Example 2. When combined with the form property, this can refer to the current object's parent form. In the following example, the form myForm contains a Text object and a button. When the user clicks the button, the value of the Text object is set to the form's name. The button's onClick event handler uses this.form to refer to the parent form, myForm.

<FORM NAME="myForm">
Form name:<INPUT TYPE="text" NAME="text1" VALUE="Beluga">
<P>
<INPUT NAME="button1" TYPE="button" VALUE="Show Form Name"
   onClick="this.form.text1.value=this.form.name">
</FORM>

for...in Statement

The for...in statement iterates a specified variable over all the properties of an object. For each distinct property, JavaScript executes the specified statements. A for...in statement looks as follows:

for (variable in object) {
   statements }
Example. The following function takes as its argument an object and the object's name. It then iterates over all the object's properties and returns a string that lists the property names and their values.

function dump_props(obj, obj_name) {
   var result = ""
   for (var i in obj) {
      result += obj_name + "." + i + " = " + obj[i] + "<BR>"
   }
   result += "<HR>"
   return result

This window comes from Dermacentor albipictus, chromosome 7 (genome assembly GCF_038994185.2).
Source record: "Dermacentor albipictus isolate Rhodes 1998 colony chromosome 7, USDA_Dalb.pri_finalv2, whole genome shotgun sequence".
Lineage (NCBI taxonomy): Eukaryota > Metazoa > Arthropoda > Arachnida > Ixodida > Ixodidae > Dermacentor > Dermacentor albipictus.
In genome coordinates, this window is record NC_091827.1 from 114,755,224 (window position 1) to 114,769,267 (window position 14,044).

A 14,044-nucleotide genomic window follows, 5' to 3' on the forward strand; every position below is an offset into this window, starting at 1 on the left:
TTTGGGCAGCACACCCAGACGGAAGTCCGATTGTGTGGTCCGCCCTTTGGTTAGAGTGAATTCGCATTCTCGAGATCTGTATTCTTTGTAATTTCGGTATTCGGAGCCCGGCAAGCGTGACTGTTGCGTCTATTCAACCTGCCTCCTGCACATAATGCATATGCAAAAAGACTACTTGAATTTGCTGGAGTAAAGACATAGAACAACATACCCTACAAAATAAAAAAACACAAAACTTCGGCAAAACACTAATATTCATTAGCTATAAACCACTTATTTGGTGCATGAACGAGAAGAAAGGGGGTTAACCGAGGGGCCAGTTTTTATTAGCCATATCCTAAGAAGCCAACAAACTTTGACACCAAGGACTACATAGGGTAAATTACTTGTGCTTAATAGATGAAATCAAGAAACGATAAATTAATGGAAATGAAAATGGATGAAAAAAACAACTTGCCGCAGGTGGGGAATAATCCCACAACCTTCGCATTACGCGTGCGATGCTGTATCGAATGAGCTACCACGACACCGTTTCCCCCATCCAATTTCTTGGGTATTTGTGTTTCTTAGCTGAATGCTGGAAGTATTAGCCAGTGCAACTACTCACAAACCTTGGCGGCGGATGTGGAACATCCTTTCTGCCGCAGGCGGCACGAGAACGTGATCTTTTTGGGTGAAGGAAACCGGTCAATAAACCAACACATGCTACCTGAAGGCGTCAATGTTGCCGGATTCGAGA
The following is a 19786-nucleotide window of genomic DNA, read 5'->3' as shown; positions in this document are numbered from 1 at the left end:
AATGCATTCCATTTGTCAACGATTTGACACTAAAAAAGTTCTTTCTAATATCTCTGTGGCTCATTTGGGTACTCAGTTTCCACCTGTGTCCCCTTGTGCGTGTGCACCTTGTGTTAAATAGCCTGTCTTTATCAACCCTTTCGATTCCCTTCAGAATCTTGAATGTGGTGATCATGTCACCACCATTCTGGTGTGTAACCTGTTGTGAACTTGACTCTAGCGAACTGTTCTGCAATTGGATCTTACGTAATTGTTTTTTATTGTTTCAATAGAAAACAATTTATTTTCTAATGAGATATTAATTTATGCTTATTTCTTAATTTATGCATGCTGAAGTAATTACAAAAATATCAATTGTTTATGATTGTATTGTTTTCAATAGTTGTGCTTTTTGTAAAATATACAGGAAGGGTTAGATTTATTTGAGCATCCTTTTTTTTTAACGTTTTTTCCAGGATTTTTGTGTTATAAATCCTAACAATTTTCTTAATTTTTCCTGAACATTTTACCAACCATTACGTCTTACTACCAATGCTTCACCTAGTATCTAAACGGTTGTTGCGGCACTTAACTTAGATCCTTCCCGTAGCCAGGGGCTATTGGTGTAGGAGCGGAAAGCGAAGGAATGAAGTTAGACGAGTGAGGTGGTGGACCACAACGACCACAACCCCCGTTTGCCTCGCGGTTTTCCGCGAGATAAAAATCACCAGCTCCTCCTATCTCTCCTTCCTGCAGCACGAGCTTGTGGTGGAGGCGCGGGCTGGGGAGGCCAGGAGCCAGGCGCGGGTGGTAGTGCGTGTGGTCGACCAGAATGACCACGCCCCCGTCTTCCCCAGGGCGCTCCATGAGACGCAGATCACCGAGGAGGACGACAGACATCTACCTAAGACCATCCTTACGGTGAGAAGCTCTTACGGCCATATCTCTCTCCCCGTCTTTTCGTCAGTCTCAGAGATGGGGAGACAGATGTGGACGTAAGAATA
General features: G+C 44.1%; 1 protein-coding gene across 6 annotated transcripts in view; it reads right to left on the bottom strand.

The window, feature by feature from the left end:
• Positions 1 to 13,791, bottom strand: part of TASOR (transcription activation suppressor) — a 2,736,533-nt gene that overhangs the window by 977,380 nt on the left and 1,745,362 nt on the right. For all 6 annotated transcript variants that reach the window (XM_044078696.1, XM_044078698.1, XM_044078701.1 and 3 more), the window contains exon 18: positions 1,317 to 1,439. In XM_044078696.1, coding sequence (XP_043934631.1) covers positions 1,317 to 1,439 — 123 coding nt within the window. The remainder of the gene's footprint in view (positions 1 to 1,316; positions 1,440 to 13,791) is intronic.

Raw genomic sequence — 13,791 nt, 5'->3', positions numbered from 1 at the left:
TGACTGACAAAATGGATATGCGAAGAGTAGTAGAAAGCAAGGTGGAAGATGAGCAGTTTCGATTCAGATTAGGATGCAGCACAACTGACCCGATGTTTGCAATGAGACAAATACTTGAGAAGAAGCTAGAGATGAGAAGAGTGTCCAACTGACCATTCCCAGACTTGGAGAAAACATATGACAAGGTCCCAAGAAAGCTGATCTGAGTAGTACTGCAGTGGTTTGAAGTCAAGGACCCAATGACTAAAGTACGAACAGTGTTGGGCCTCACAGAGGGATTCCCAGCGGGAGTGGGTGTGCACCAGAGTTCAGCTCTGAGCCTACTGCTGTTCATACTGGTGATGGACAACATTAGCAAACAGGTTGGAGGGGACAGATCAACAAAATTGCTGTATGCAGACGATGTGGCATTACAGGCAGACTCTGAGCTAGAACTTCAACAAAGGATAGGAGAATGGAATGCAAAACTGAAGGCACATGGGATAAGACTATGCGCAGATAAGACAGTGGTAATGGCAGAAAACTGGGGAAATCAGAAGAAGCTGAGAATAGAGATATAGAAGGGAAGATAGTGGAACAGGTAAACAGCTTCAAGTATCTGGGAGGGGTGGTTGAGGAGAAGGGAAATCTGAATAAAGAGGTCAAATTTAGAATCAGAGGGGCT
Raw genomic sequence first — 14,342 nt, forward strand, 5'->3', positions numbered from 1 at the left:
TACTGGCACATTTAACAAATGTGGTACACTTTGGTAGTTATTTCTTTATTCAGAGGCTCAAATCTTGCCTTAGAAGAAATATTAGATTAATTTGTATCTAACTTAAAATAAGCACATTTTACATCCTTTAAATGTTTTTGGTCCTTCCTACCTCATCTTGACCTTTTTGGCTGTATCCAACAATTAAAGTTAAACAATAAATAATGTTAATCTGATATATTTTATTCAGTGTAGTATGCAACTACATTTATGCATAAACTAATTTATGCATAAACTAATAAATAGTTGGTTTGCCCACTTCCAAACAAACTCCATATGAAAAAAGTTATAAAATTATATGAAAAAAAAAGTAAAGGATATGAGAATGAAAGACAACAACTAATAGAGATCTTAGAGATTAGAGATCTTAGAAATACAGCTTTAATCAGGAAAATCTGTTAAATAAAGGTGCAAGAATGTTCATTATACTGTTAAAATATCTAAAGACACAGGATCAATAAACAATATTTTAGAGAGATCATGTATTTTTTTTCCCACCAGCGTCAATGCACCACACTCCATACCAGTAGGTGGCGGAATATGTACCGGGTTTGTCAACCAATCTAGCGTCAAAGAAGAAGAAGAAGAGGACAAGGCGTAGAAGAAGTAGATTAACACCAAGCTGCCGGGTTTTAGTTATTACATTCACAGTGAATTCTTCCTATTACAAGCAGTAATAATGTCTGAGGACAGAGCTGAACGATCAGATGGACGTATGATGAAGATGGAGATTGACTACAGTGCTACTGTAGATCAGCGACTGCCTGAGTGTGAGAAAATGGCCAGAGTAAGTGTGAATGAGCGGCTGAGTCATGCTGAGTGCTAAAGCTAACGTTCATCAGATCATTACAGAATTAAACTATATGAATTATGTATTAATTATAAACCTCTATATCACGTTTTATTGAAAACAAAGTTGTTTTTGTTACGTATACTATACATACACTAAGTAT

}
For an object car with properties make and model, result would be:

car.make = Ford
car.model = Mustang

with Statement

The with statement establishes the default object for a set of statements. Within the set of statements, any property references that do not specify an object are assumed to be for the default object. A with statement looks as follows:

with (object){
   statements
}
Example. The following with statement specifies that the Math object is the default object. The statements following the with statement refer to the PI property and the cos and sin methods, without specifying an object. JavaScript assumes the Math object for these references.

var a, x, y
var r=10
with (Math) {
   a = PI * r * r
   x = r * cos(PI)
   y = r * sin(PI/2)
}

Comments

Comments are author notations that explain what a script does. Comments are ignored by the interpreter. JavaScript supports Java-style comments:

Example. The following example shows two comments:

// This is a single-line comment.
/* This is a multiple-line comment. It can be of any length, and
you can put whatever you want here. */


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Last Updated: 11/26/97 09:26:02